In April 2007, Procter & Gamble toxicologist George P. Daston showed that the triazine compounds are deadly to rats when consumed in combination, Tolleson says. Rats that ate the mixture developed the same kidney disorder seen in pet cats and dogs. Neither Daston nor other P&G representatives would comment for this story because the company is involved in ongoing litigation associated with the contaminated pet food.

Other researchers at the University of Guelph, in Ontario, "mixed melamine, cyanuric acid, and cat urine and reproduced the kidney stones that are quite characteristic for this melamine-associated renal failure syndrome," Tolleson says. "Using Fourier transform infrared spectrometry, they were able to get a very clear signature that melamine cyanurate was present in those crystals in affected cats."

In November 2007, University of California, Davis, veterinary toxicologist Birgit Puschner and colleagues reported on the results of feeding melamine and cyanuric acid individually and in combination to a few cats (J. Vet. Diagn. Invest. 2007, 19, 616). The researchers found that a single 32 mg/kg dose of the combination can cause acute renal failure in cats. Puschner suggested that the compounds cause renal damage at least in part through precipitation of melamine cyanurate crystals out of acidic urine in the kidneys.

"That pretty much brought the story full circle," Tolleson says. "Melamine cyanurate was present in the contaminated raw material, it was detected in the crystals that were responsible for kidney failure, and feeding animals with melamine cyanurate reproduced the kidney toxicity."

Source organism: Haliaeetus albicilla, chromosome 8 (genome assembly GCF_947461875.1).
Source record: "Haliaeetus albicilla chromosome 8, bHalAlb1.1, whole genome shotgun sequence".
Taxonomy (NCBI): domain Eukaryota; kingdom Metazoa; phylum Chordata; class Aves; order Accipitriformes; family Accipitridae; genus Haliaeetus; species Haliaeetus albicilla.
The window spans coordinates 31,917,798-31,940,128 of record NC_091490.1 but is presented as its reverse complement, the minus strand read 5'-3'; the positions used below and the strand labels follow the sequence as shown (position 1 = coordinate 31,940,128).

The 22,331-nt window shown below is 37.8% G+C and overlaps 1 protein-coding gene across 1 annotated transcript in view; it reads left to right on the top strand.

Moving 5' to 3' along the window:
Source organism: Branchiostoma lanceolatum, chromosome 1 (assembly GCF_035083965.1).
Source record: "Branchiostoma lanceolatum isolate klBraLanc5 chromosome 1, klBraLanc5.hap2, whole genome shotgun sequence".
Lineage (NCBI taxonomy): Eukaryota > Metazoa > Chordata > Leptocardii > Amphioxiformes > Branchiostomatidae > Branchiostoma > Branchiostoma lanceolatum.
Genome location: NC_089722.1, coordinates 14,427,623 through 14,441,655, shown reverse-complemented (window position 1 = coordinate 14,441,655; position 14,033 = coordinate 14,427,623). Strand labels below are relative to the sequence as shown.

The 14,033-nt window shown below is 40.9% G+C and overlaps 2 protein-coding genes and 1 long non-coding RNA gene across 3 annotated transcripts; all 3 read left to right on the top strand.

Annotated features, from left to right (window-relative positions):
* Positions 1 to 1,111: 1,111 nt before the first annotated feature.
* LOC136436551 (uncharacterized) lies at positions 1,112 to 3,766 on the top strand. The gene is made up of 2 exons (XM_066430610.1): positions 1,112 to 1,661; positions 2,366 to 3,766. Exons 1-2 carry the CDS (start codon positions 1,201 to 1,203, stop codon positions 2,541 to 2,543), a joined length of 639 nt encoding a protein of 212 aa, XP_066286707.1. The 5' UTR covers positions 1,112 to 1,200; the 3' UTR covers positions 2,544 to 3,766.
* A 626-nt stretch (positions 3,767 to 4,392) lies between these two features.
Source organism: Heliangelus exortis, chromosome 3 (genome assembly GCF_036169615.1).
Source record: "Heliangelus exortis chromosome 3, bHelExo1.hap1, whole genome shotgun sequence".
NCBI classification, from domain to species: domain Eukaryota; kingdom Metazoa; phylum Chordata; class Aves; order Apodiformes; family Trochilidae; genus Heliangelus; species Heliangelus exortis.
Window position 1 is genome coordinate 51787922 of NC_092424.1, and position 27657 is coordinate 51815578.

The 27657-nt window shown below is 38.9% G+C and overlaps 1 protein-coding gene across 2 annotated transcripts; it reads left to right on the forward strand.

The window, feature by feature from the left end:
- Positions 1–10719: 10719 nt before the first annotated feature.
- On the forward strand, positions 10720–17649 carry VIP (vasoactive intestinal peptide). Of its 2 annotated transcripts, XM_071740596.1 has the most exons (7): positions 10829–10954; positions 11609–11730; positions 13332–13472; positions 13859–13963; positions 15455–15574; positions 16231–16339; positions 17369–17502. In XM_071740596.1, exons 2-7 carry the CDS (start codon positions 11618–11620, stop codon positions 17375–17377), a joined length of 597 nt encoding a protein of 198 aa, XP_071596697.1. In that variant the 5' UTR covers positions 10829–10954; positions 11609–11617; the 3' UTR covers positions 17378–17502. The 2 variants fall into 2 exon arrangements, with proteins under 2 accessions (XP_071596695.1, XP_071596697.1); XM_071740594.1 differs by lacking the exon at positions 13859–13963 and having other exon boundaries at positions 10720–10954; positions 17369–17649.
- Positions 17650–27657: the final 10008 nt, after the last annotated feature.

As Puschner suggested, the behavior of melamine and cyanuric acid depends on pH. Tolleson determined that different pH values in different zones in the body influence the solubility of melamine and cyanuric acid, "just as you would predict from the acid-base dissociation constants for those compounds." The compounds are most soluble in the acidic conditions of the stomach and least soluble near pH 5, which is found in parts of the kidney, he says.

Under neutral conditions, the compounds form a stable and insoluble hydrogen-bonded network; the network is destabilized at pH extremes. Accordingly, melamine cyanurate crystals could be expected to form in blood, which has a neutral pH. But they don't. "The hypothesis is that serum proteins might sequester one or both of the triazines and allow them to remain in circulation until they can be deposited in the kidney, where they precipitate," Tolleson says. He is now searching for triazine-binding proteins in the blood and urine and is studying proteins found together with melamine cyanurate in crystals.

Shortly after the wheat gluten story broke, another problematic pet food ingredient came to light. Wilbur-Ellis, a San Francisco-based distributor of agricultural products, discovered that rice protein concentrate from its Chinese supplier was contaminated with melamine and related compounds.

FDA found other problems when it analyzed the rice protein, Satzger says. Microscopy suggested the product contained wheat starch, casting doubt on its basic composition. FCC's subsequent chromatographic analysis of both the rice and wheat gluten products showed they were actually ground wheat mixed with the triazine adulterants. Satzger notes this mixture would have been cheaper to produce than the genuine pet food ingredients.